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While and do-while

     

Nested classes

Here is another advantage of the Java, object-oriented programming language that allows us to define a class within another class, such class is called a nested class. Inner classes can be either named or anonymous. We'll discuss on the topic of anonymous classes later in this section. A named inner class looks just like any other class, except that it is nested inside another class. ( It can even contain further levels of nested classes, but you shouldn't carry these things too far ).

A simple nested class example is given below:

class OuterClass {
  ...expression...
  class NestedClass {
  ...expression...
  }
}

There are two categories of nested classes
i)  Static classes
ii) Inner classes ( Non-static )

class OuterClass { ... static class StaticNestedClass { ... } class InnerClass { ... } }

i) Static Nested Classes

In simple word a class that is declared static is called static nested class. Static nested classes can be allocated independently of any particular outer class object. A static nested class use the instance variables or methods defined in its enclosing class only through an object reference. A static nested class interacts with the instance members of its outer class or any other class just like a top-level class.

Static nested classes can be access using the enclosing class name:

OuterClass.StaticNestedClass

If we want to make a object of the static nested class then we have to write down the following line:

OuterClass.StaticNestedClass nestedObject = new OuterClass.StaticNestedClass();

The advantage of a static nested class is that it doesn't need an object of the containing class to work. This can help you reduce the number of objects your application creates at runtime.

ii) Inner Nested Classes

An inner class is a nonstatic class declared inside another class. It has access to all of its enclosing class's instance data, including private fields and methods. Inner classes may access static data but may not declare static members unless those members are compile time constants

As with instance methods and variables, an inner class is associated with an instance of its enclosing class and has direct access to that object's methods and fields. Also, because an inner class is associated with an instance, it cannot define any static members itself.

Objects that are instances of an inner class exist within an instance of the outer class. Consider the following classes:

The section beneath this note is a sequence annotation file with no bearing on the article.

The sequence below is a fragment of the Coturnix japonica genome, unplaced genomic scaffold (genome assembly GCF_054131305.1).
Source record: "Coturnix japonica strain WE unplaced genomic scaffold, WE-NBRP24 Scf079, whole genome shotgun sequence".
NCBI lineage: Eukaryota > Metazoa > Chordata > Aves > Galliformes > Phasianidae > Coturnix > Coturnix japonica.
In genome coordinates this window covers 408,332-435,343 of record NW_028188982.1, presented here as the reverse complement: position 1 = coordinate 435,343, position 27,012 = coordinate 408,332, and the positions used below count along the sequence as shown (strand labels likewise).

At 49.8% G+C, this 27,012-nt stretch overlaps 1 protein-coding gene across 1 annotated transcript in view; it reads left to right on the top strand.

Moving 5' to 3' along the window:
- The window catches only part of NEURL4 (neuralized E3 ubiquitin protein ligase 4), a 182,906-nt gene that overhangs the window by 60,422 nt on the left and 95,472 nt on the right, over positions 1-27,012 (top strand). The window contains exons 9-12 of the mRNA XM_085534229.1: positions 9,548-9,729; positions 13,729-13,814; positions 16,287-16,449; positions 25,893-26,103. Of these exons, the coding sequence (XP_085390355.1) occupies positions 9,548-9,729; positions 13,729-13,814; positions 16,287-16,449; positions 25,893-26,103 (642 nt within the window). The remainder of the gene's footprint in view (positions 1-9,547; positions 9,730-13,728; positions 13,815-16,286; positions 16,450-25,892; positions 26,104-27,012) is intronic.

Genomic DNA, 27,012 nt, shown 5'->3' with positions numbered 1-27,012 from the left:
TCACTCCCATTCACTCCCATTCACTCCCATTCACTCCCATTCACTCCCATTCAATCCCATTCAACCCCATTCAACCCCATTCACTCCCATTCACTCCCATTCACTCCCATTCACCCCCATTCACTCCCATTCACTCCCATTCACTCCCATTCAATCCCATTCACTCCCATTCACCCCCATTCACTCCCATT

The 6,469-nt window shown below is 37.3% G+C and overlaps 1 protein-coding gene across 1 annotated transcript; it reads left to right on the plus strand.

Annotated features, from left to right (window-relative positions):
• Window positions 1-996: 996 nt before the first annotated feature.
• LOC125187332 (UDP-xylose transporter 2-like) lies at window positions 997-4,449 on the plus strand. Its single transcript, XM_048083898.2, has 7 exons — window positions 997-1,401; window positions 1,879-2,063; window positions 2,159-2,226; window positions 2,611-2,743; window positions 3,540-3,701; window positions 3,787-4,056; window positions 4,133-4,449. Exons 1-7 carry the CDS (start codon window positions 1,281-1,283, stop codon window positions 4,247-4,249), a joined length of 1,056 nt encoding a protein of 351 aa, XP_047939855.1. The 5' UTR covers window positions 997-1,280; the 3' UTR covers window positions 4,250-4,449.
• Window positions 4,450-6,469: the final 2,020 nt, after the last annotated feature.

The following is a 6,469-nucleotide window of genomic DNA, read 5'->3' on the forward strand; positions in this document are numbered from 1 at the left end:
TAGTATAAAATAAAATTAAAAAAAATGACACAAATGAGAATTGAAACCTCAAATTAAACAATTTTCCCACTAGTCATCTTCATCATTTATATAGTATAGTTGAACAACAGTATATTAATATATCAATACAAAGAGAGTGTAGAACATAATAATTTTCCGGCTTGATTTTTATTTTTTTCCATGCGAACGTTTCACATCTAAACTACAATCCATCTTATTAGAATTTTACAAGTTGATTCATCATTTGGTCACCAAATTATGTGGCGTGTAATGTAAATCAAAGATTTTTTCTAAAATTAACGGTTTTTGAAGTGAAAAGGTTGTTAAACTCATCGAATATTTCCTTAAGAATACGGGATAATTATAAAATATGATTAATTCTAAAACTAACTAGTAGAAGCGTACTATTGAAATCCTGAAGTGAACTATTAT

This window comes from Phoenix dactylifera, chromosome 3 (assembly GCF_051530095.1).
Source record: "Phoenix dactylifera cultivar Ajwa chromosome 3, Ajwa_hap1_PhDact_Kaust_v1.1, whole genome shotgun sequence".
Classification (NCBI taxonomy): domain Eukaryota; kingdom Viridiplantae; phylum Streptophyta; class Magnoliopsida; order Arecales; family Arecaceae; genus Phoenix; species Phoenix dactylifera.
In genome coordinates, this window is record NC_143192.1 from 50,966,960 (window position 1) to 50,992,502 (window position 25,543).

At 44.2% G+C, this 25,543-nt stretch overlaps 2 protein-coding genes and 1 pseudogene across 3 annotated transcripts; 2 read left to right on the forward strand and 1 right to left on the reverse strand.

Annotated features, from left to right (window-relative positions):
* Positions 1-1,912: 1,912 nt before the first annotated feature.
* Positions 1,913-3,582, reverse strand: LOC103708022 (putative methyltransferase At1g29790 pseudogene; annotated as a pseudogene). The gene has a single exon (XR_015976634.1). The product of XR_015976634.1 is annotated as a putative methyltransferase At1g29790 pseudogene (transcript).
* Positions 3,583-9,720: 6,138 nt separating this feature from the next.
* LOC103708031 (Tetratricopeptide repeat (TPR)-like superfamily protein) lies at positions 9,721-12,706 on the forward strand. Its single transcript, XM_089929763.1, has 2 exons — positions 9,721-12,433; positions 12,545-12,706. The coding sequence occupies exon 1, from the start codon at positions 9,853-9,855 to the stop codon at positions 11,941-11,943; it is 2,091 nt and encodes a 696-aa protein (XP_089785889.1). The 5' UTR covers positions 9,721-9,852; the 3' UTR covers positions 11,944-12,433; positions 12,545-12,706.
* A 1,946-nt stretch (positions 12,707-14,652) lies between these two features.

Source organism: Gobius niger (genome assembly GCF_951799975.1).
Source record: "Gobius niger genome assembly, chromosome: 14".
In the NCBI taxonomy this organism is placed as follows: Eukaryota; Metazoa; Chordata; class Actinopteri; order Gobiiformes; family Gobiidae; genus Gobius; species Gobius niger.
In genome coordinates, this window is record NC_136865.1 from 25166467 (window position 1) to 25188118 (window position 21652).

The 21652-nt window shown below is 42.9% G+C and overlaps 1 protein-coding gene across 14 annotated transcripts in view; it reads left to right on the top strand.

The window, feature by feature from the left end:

class OuterClass {
  ...
  class InnerClass {
  ...
  }
}

The most common use of inner classes is as event handlers for GUI-based applications.

These classes are usually declared anonymously and as needed for each component that requires an event handler.

The advantage of using an inner class for event handling is that you can avoid large If/else statements to decide which component is being handled.  Each component gets its own event handler, so each event handler knows implicitly the component for which it's working.

An instance of InnerClass can exist only within an instance of OuterClass and has direct access to the methods and fields of its enclosing instance. The next figure illustrates this idea.

An InnerClass Exists Within an Instance of OuterClass.

An InnerClass Exists Within an Instance of OuterClass

To instantiate an inner class, you must first instantiate the outer class. Then, create the inner object within the outer object with this syntax:

OuterClass.InnerClass innerObject = outerObject.new InnerClass();
Additionally, there are two special kinds of inner classes: local classes and anonymous classes (also called anonymous inner classes). Both of these will be discussed briefly in the next section.

 

Why Use Nested Classes?

There are several compelling reasons for using nested classes, among them:
  • It is a way of logically grouping classes that are only used in one place.
  • It increases encapsulation.
  • To reduce the creation of .java files.
  • Nested classes can lead to more readable and maintainable code.

More readable, maintainable code-Nesting small classes within top-level classes places the code closer to where it is used.

 

The static nested class can access the various static members of the enclosing class. However, unlike inner classes, it cannot access any instance variables in the enclosing class. It is an important difference between static nested classes and inner classes.

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Posted on: April 17, 2011

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